Issue 146: What does the fox say?

Ding-ding-ding-ding da-ding-da-ding. Three times. That’s what the fox said.

I was given an all-singing-and-dancing fox by some friends just before Christmas – and – BING lesson plans for  the last day of class music teaching before the end of term were there.

Here’s a youtube clip of a similar fox in action, and here’s a youtube clip of the original mad, mad video.

 

 

 

what does the fox say

So, for Year 1 and 2, I sat them round in a circle and set the fox going. Once they had recovered, I wondered if they wanted to see it again. Silly question, of course they did.

“Well, as this is supposed to be a music lesson, we’d better concentrate a little bit. I’m going to ask you how many times does he go “What does the fox say?”. It took a couple of plays, and a suggestion that they count on their fingers before we got the right answer; 5. By this time they were getting to know the whole song, and after a few more listens (good job the batteries were fresh) we were there;

What does the fox say?

Ding-ding-ding-ding-ding-da-ding-da-ding. (Three times)

What does the fox say?

Pow-pow-pow-pow-pow-ker-pow. (Three times)

What does the fox say?

Happy-happy-happy-oh. (Three times)

What does the fox say?

Yip-yip-yip-yip-yip-yipee. (Three times)

What does the fox say?

So then we chose appropriate percussion instruments for each of the “verses” and for the “what does the fox say” line, and played along. Then we played without the fox. Then we all put the instruments down, stood and walked round ten places (that took a bit of sorting out) and did it again. And again. Once we had exhausted the possibilities, I used the fox song to get everything tidied away;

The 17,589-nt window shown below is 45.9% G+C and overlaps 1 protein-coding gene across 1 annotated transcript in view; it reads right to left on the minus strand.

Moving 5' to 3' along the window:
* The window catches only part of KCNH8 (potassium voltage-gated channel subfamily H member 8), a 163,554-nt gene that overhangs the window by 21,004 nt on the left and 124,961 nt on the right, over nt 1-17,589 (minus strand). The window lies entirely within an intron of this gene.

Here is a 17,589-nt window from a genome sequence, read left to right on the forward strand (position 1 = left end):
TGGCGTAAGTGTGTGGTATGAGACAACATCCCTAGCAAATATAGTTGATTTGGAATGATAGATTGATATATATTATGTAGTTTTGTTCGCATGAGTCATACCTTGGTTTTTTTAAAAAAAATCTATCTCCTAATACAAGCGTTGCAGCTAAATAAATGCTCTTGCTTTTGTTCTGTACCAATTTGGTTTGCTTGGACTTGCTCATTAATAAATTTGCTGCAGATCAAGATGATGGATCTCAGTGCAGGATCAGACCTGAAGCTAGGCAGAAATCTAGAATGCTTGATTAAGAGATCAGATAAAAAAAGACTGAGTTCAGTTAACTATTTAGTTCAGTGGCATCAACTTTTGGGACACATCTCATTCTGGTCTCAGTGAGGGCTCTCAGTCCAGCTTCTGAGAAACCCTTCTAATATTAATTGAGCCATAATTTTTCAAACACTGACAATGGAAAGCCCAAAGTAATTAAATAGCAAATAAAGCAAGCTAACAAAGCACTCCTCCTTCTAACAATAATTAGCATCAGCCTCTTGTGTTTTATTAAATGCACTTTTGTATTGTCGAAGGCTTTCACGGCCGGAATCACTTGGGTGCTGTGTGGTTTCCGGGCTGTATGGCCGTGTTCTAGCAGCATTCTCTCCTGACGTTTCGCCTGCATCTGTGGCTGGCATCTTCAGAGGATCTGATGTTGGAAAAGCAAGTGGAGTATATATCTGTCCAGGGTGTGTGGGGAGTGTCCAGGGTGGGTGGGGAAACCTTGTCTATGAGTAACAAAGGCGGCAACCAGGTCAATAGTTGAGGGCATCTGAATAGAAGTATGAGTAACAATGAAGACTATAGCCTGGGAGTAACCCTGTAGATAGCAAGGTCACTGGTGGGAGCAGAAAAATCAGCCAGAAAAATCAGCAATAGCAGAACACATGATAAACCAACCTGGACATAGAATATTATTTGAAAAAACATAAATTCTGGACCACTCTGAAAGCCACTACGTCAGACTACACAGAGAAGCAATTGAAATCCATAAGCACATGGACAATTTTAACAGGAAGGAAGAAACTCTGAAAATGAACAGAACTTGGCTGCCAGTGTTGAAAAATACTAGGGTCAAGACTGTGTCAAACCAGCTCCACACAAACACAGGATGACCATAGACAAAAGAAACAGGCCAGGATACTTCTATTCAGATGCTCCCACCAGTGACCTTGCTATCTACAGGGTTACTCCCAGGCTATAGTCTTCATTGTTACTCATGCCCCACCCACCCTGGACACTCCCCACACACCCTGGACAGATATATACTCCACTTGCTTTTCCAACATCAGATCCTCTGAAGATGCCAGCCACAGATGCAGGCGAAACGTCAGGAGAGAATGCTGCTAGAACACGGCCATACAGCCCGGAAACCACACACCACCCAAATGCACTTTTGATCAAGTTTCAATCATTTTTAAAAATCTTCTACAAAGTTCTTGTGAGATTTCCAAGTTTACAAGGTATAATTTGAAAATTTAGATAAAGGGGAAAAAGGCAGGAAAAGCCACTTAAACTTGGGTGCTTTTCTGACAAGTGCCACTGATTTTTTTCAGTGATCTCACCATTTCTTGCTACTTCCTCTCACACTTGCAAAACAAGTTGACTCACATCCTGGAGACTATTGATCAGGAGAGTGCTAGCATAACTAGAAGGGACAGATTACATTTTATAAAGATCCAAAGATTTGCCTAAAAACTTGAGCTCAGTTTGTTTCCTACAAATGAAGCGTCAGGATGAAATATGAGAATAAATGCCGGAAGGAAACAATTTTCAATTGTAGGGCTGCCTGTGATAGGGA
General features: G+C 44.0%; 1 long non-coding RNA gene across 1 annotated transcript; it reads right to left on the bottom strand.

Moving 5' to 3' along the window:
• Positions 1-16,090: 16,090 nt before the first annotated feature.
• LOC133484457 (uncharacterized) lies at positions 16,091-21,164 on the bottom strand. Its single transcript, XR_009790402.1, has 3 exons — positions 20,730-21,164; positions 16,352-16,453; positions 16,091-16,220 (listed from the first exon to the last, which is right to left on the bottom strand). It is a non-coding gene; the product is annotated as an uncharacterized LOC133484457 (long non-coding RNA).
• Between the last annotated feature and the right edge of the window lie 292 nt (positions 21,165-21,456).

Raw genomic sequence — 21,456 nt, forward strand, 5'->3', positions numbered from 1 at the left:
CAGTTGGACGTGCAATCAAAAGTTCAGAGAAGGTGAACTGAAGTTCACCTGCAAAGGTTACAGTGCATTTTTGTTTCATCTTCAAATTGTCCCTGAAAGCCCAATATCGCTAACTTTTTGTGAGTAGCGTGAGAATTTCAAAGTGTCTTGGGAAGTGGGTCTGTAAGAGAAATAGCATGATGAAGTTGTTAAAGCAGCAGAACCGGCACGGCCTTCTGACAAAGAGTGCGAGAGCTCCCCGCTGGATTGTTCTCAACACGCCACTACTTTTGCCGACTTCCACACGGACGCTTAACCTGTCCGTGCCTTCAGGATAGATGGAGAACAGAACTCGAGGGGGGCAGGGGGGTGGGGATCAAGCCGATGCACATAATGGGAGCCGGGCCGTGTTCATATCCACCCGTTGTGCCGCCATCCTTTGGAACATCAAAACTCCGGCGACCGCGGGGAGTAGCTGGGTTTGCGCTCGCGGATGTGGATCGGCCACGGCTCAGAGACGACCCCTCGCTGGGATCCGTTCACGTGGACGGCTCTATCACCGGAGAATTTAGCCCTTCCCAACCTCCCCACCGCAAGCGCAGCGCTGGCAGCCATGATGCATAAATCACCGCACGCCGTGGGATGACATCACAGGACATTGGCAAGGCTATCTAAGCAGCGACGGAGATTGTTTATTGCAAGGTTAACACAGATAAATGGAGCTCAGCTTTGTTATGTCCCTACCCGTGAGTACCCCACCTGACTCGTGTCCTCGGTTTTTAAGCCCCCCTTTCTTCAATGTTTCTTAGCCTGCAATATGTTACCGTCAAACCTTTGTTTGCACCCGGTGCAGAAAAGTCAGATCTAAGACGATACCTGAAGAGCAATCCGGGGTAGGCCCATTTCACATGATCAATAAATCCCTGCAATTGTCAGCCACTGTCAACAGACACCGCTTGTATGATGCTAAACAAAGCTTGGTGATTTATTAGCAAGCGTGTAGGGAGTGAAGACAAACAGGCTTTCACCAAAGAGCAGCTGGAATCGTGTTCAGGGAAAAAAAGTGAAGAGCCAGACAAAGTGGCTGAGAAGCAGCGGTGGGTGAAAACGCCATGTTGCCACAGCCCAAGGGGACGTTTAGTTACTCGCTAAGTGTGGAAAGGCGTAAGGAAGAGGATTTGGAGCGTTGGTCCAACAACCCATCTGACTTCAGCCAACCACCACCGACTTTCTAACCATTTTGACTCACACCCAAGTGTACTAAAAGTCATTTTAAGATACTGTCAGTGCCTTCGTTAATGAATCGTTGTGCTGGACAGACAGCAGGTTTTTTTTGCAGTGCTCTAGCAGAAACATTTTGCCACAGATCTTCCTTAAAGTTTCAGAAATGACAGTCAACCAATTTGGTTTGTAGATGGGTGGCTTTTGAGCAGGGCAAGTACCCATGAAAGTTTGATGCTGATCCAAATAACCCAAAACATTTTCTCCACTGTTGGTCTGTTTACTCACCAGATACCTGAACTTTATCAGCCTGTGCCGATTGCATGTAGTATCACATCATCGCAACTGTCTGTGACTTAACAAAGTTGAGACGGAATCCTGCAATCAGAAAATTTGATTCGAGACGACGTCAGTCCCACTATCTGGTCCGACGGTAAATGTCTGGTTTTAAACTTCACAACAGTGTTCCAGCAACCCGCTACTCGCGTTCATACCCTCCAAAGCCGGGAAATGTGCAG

“Instead of playing when it is your turn, come and put your instruments gently and neatly into the basket”

Still some time left; so, now the call was clear, I told everyone to stand in a space, on their “magic spot” as I didn’t want them charging off everywhere. I said they could choose any part of the fox song. When they heard “their” bit, they could move and dance, but the rest of the time they should stand still. We would be able to see who chose what by watching who moved when. I warned them to move quietly, or they wouldn’t be able to hear. Off went the fox again, and so did the children. Then I asked them to choose a different part of the song. By now I was allowing Very Good Children to start the fox.

Finally, it was time to go, so this time, when they heard “their” bit of the song, they had to line up.

So, structure, form, listening with attention to detail and recall, timbre, rhythm, playing instruments with control, moving expressively to music, following music signals… oh, and they were all singing along by the end too.

Well done, Fox!

 

 

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